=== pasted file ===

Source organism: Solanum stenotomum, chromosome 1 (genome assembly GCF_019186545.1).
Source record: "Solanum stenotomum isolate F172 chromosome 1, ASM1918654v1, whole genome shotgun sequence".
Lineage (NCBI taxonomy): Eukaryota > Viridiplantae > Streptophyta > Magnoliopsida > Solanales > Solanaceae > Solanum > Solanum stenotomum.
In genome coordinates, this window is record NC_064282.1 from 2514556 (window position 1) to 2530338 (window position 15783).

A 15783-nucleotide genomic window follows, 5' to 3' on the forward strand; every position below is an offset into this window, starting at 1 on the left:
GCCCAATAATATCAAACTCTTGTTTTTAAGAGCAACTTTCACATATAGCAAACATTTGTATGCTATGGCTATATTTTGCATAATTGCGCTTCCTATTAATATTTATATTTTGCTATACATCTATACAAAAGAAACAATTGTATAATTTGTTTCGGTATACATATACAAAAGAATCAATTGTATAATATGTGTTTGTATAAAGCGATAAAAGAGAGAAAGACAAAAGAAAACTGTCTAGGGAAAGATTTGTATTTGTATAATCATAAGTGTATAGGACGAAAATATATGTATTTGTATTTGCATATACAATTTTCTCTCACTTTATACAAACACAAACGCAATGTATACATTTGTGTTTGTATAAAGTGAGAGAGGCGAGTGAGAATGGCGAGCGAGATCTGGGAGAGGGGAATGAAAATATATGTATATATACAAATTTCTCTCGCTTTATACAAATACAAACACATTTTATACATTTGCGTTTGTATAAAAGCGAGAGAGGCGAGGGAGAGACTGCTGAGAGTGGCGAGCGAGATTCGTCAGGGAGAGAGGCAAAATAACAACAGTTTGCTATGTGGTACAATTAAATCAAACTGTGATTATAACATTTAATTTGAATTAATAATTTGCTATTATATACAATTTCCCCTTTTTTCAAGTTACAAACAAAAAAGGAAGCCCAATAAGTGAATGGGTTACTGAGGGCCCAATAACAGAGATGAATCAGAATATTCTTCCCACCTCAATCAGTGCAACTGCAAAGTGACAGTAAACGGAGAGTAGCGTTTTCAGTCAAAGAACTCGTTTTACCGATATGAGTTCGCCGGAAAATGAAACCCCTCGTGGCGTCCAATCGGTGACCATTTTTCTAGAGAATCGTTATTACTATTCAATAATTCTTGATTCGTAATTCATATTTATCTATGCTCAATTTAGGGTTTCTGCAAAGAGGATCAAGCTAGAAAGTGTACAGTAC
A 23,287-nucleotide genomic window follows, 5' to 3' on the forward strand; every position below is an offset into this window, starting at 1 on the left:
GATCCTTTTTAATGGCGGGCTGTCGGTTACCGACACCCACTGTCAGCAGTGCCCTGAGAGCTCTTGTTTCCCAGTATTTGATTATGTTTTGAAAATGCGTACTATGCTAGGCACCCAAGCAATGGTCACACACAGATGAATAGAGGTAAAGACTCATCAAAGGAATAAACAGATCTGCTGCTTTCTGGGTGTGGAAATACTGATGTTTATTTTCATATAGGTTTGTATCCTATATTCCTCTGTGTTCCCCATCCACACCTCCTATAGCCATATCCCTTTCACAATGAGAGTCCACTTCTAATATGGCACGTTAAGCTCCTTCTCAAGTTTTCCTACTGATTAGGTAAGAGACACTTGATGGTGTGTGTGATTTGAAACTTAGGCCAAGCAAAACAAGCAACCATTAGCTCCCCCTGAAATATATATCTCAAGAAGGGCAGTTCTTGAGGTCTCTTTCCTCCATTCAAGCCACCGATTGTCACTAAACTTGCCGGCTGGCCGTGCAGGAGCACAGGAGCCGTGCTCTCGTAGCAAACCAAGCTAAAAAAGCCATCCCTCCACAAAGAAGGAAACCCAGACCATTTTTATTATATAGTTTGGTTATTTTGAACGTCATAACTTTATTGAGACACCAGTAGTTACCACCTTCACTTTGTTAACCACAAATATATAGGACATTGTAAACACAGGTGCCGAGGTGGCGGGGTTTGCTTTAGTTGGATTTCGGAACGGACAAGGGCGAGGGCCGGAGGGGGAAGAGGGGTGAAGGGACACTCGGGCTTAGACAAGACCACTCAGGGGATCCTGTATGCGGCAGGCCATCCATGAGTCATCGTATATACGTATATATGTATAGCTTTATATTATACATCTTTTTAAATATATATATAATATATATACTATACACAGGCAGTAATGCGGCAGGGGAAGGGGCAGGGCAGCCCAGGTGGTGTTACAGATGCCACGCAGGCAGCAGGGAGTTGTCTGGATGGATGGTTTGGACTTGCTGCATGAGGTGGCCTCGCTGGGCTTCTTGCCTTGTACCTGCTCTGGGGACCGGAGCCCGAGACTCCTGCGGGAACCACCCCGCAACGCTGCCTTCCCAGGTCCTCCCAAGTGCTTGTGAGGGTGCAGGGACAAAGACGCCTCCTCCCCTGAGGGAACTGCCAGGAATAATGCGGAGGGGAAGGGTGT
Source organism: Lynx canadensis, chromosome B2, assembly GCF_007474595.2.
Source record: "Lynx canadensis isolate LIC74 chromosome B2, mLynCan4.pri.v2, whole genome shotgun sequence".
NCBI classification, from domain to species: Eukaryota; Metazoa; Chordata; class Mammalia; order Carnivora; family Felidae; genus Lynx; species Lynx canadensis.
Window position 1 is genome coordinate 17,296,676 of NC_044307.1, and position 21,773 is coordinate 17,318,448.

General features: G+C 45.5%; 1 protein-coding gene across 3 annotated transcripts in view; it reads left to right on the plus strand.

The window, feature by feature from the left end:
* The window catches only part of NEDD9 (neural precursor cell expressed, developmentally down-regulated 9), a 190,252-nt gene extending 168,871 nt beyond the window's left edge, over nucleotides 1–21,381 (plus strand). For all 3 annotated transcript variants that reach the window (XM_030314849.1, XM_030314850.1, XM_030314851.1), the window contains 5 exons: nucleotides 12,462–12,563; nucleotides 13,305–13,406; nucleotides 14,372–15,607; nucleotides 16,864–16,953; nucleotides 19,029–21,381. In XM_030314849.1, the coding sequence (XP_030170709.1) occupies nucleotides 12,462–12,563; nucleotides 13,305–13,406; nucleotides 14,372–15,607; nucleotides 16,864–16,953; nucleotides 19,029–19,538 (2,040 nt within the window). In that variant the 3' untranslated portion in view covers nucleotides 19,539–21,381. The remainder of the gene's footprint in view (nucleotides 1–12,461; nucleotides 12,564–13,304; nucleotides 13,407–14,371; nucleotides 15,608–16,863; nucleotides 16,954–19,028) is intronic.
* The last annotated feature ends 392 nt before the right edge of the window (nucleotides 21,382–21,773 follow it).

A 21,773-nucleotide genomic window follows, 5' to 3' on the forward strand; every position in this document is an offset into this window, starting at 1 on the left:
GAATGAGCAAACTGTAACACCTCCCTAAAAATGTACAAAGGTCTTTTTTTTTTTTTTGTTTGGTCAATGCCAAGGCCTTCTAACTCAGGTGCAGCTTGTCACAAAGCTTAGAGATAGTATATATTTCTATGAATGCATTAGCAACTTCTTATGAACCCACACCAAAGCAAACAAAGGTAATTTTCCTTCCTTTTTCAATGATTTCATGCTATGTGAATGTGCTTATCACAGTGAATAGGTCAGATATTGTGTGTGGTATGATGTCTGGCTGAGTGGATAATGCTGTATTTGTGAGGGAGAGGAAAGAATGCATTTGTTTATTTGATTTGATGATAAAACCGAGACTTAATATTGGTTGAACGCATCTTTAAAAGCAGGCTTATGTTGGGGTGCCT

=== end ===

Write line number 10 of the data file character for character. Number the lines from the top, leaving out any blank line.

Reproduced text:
Source record: "Lynx canadensis isolate LIC74 chromosome B2, mLynCan4.pri.v2, whole genome shotgun sequence".